There are lots of different types of sea sponges, some look like the sponges you may use in the bath, others like like blobs of muck, some of the sponges that are washed on the shore are the exoskeletons of the sponge after the sponge itself has died.
The Queensland Museum has some excellent information about sponges. You can find it here.
I've pinched snippets of information for you -
"Many species of sponges are actually capable of some locomotion, just very slowly. ...sponge larvae are highly mobile, capable of crawling across the sea bed, but generally adult sponges are firmly attached to the seabed."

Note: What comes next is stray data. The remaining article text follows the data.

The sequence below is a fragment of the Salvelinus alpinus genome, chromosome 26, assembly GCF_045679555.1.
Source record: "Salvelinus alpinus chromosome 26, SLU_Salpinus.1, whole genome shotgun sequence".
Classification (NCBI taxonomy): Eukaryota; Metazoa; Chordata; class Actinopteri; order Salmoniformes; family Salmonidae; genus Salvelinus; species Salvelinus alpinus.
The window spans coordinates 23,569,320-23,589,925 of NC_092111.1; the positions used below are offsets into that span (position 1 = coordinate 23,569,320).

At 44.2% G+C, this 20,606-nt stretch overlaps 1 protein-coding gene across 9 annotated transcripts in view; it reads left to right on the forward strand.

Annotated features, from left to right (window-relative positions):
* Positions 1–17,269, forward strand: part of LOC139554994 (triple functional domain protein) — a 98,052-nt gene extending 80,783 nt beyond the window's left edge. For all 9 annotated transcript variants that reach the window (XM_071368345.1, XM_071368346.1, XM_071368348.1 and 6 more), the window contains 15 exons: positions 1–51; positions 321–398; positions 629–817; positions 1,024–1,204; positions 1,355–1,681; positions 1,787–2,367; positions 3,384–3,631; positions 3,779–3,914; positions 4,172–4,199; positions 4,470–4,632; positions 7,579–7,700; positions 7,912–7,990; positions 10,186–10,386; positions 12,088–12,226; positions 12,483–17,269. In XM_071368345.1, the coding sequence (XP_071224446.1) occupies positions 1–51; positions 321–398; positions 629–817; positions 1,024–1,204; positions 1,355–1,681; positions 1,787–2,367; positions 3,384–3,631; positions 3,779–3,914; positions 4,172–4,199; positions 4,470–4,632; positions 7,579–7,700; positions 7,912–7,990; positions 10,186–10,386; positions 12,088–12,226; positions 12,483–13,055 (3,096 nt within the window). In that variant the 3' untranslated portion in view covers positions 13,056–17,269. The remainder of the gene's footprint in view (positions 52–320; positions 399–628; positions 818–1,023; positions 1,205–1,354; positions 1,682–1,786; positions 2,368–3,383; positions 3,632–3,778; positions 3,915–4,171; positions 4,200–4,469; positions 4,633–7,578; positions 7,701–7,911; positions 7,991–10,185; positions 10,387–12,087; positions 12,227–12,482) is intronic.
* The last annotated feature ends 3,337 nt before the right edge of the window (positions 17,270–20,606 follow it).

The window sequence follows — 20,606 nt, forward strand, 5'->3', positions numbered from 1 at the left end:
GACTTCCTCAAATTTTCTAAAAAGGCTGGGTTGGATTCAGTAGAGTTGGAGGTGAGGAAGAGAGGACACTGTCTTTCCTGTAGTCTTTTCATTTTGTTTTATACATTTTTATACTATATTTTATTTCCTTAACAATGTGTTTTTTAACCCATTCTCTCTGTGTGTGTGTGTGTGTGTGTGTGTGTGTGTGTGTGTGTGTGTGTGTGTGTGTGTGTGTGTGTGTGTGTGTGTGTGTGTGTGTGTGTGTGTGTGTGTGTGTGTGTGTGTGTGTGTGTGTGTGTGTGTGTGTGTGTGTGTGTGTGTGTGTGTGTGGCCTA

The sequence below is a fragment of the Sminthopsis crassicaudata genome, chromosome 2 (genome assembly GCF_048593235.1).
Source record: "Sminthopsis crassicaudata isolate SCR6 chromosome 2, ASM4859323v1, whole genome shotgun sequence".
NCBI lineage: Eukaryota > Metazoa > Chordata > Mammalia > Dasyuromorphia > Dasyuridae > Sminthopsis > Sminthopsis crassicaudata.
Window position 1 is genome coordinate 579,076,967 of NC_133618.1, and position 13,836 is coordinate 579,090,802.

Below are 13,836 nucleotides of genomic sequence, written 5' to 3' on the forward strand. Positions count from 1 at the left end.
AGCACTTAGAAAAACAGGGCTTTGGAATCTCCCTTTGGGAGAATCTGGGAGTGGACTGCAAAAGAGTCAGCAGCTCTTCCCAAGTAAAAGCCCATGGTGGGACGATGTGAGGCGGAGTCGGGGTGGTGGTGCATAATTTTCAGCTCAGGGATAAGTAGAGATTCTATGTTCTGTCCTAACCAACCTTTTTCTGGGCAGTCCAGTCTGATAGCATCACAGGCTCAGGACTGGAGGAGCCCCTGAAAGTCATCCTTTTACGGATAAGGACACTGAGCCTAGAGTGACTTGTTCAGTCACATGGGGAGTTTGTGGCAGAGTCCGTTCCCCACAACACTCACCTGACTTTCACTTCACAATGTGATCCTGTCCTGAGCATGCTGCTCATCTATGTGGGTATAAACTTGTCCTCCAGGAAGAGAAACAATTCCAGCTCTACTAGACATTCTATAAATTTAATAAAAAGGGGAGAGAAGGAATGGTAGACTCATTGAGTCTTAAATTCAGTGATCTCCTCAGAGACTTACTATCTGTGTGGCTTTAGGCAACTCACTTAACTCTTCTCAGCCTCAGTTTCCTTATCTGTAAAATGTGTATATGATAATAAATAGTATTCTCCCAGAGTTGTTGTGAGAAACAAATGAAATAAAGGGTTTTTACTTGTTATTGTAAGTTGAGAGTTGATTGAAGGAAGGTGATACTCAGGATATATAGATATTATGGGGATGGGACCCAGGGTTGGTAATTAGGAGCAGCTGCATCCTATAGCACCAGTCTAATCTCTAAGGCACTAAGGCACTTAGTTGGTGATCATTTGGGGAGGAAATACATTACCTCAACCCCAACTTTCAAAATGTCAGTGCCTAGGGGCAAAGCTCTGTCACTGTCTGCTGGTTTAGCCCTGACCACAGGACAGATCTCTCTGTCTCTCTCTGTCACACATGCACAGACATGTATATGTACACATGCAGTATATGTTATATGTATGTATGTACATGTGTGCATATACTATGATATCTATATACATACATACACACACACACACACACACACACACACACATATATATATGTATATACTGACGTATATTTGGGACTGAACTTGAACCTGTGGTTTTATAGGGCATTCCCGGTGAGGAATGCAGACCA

"Many or most sponges reproduce sexually at some stage of their life cycle, producing larvae that can disperse and recolonise new habitats. These larvae are either incubated within the parent and born live (vivipary), or the eggs and sperm (gametes) are broadcast directly into the seawater where fertilisation takes place (ovipary). Oviparous sponges may have separate sexes (gonochoric), or may be capable of changing sex, from male to female and back again, in sequence (sequencially hermaphroditic)."
Asexual reproduction also occurs in sponges with some budding and others fragmenting to produces new sponges (little clones).
Next time you're having a bath with a sea sponge...you can wonder about its previous sex life :)